Thoughts on learning

Posted on October 6th, 2011 by Chaplaincy in Tybed

The other day I was sat at home and thinking about how lives can seem to change so fast. For example think about college life, it was only a few weeks ago that the Autumn term started and I bet that most people are already beginning to get to grips with the routine of their work load and where classrooms are located! It’s noticeable even to me, I started in the Chaplaincy this year and yet in just a short space of time I have settled into the pattern of college life. I am starting to feel at ease, talking to staff and students and I have a ‘sat nav’ like capability of locating the coffee shops and canteen! Being at Deeside College is starting to feel like the norm, like I’ve always been here and I am sure this is the case for many of you as you meet & socialise with new friends and get stuck into your courses.

I mention all this because I vividly remember the feeling of being a new person when I went to University 3 years ago. I’d driven miles away from my home to the south of Wales, got out of my car and burst into tears, afraid of the unknown. Yet 3 years later I came out of University, not only with a Degree, but with close friends and knowledge enough that I wouldn’t feel completely out of depth in my new role as Assistant Curate of a large Parish.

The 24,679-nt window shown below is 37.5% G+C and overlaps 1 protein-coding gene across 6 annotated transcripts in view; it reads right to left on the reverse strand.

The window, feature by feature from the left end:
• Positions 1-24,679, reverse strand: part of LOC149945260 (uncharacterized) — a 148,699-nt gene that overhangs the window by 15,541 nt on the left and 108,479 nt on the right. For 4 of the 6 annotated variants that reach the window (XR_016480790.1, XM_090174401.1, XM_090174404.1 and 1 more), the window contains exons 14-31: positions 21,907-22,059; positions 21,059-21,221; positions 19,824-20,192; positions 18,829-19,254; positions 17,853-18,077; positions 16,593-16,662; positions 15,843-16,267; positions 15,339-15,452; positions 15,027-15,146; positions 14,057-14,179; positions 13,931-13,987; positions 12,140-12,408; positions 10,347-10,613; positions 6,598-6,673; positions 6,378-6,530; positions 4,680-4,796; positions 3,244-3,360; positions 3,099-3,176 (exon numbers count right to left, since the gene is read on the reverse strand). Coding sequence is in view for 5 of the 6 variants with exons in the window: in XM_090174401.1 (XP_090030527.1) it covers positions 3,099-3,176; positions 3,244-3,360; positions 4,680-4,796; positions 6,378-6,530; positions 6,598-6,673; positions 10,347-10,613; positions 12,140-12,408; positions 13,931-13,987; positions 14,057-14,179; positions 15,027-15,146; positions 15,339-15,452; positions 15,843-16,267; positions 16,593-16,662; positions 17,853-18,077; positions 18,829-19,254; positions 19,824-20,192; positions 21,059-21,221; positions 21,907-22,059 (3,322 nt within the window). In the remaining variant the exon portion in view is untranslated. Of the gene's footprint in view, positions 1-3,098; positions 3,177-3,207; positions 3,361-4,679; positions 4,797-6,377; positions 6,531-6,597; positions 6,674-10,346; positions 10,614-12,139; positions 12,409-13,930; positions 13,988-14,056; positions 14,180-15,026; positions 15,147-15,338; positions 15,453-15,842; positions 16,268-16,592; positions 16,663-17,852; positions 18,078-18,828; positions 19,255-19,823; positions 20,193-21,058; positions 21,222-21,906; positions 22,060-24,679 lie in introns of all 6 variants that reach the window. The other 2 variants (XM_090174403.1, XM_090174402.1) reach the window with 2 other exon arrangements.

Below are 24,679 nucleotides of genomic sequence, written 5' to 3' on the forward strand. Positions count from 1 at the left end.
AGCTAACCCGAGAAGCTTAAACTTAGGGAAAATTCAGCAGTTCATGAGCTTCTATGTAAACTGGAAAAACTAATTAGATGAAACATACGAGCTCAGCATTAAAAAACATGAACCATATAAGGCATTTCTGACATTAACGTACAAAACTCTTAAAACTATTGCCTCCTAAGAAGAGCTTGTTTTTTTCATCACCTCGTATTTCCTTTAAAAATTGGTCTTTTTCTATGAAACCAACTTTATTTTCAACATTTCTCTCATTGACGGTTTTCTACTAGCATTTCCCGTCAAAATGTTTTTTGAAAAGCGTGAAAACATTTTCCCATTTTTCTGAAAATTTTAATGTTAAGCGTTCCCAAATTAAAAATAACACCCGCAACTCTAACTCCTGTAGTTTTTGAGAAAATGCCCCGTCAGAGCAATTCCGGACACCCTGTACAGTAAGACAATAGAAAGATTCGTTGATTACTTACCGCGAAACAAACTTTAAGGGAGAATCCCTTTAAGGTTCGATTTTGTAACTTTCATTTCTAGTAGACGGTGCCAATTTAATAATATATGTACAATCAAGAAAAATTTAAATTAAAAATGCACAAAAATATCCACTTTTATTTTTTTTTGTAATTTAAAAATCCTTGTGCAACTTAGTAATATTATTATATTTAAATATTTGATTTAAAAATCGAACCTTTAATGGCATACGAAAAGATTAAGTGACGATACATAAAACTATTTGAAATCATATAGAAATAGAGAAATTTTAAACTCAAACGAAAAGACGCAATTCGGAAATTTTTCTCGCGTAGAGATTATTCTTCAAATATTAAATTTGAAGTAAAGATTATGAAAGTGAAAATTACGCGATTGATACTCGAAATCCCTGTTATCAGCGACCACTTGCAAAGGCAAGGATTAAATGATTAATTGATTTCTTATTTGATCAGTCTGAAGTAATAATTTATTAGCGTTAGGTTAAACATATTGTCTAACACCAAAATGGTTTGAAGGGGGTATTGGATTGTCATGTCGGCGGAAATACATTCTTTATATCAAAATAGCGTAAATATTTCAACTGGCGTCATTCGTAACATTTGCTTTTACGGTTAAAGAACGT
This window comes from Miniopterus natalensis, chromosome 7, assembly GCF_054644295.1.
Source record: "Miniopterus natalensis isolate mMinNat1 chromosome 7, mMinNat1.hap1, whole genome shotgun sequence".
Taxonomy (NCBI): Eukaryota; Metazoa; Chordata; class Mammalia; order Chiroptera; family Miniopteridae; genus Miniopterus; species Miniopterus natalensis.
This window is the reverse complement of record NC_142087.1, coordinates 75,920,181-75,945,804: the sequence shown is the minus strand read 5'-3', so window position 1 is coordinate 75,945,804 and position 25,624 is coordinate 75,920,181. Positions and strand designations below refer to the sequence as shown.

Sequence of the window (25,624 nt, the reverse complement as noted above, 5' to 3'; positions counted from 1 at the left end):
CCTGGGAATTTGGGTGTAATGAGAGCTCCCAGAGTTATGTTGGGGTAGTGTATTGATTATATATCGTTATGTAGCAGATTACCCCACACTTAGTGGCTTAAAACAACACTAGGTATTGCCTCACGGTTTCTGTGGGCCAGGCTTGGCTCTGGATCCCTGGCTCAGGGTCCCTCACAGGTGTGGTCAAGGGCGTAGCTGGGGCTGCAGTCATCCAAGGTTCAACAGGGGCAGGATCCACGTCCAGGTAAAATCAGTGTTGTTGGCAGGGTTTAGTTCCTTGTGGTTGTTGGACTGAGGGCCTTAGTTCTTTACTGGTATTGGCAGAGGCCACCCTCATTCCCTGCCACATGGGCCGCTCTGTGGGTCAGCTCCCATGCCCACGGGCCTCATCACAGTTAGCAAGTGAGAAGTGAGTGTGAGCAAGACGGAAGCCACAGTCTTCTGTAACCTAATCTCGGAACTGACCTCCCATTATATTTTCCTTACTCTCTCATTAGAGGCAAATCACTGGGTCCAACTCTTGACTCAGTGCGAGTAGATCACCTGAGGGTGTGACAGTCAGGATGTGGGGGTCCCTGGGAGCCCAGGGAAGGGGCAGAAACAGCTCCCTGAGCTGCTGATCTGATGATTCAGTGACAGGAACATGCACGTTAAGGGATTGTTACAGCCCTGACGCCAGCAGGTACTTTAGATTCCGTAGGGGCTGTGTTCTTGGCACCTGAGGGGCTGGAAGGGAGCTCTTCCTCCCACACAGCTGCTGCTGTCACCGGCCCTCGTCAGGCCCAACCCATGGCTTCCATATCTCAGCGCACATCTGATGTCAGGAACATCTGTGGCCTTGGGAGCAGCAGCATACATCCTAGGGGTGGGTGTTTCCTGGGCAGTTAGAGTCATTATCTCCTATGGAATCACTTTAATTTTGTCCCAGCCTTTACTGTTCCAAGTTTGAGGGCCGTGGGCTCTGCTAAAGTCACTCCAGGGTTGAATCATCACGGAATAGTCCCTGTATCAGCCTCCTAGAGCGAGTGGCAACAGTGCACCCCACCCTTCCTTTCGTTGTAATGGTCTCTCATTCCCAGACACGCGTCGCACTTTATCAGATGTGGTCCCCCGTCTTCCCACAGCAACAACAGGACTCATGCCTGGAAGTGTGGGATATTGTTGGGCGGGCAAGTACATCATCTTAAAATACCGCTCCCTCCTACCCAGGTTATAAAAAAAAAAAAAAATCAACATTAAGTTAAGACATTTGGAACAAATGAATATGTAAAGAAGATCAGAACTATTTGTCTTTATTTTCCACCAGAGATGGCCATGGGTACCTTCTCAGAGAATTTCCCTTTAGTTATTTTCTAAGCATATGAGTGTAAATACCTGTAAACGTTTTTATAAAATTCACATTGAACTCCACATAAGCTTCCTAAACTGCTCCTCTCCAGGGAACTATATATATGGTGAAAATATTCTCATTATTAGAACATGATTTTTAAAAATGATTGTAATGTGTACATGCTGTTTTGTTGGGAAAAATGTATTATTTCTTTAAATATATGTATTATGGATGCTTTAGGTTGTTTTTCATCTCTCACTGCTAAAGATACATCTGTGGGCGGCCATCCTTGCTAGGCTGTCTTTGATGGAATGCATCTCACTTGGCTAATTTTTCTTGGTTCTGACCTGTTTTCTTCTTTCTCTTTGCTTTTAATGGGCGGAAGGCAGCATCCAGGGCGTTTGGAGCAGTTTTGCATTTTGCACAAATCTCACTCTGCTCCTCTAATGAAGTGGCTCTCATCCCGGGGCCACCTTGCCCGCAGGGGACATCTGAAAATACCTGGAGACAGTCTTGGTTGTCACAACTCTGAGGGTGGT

Those 3 years honestly seemed to go so quick, they really did. At the start I never thought I would get through them, it just seemed SUCH a long time. There were times when the modules were great, really interesting and exhilarating and there were times when I wanted to be anywhere else but in a classroom. Since then I have experienced learning for myself, doing something that had the great possibility of changing the way I live my life, giving me freedom to work in a field I love, well I wouldn’t waste a moment of those opportunities, and believe me on occasions I nearly did.

I think what I am trying to reflect on here is the fact that so many of us start college courses and get downhearted or find it hard to settle into student life. When I was in my late teens I started and then promptly failed to complete so many courses that my parents never thought I would finish anything! On retrospect it was because when the going got tough, I got scared. I thought it would be easier to just struggle on in the job I was doing, that way I wouldn’t have to meet new people or have to experience lots of difficult things that I didn’t think I could do. Ok it wasn’t what I really wanted to do but it would do.

Well having actually completed a course I now see things so differently!  I went from thinking that college life would probably end up being another lost opportunity to thinking and acting on the idea that I should work through the tough times (with help from my tutors, the University Chaplaincy and of course my friends) and not let them get the better of me. That one decision made such a big difference in my life. Learning has the potential to stop us being in jobs we feel we’ll end up doing for the rest of our lives and gives us hope to do something that we would love to do and have a passion for.

And what about timing? If you are in the first year, it might seem a million miles away to finishing the course, but you can get through it and it will go so fast! Just ask someone who is in their last year, I’m sure they will be looking to the next stage in their lives and becoming excited about them, just like we did the first few days we came to college!


diablo 3 said:

he website was how do i say it… relevant, finally something that helped me. Many thanks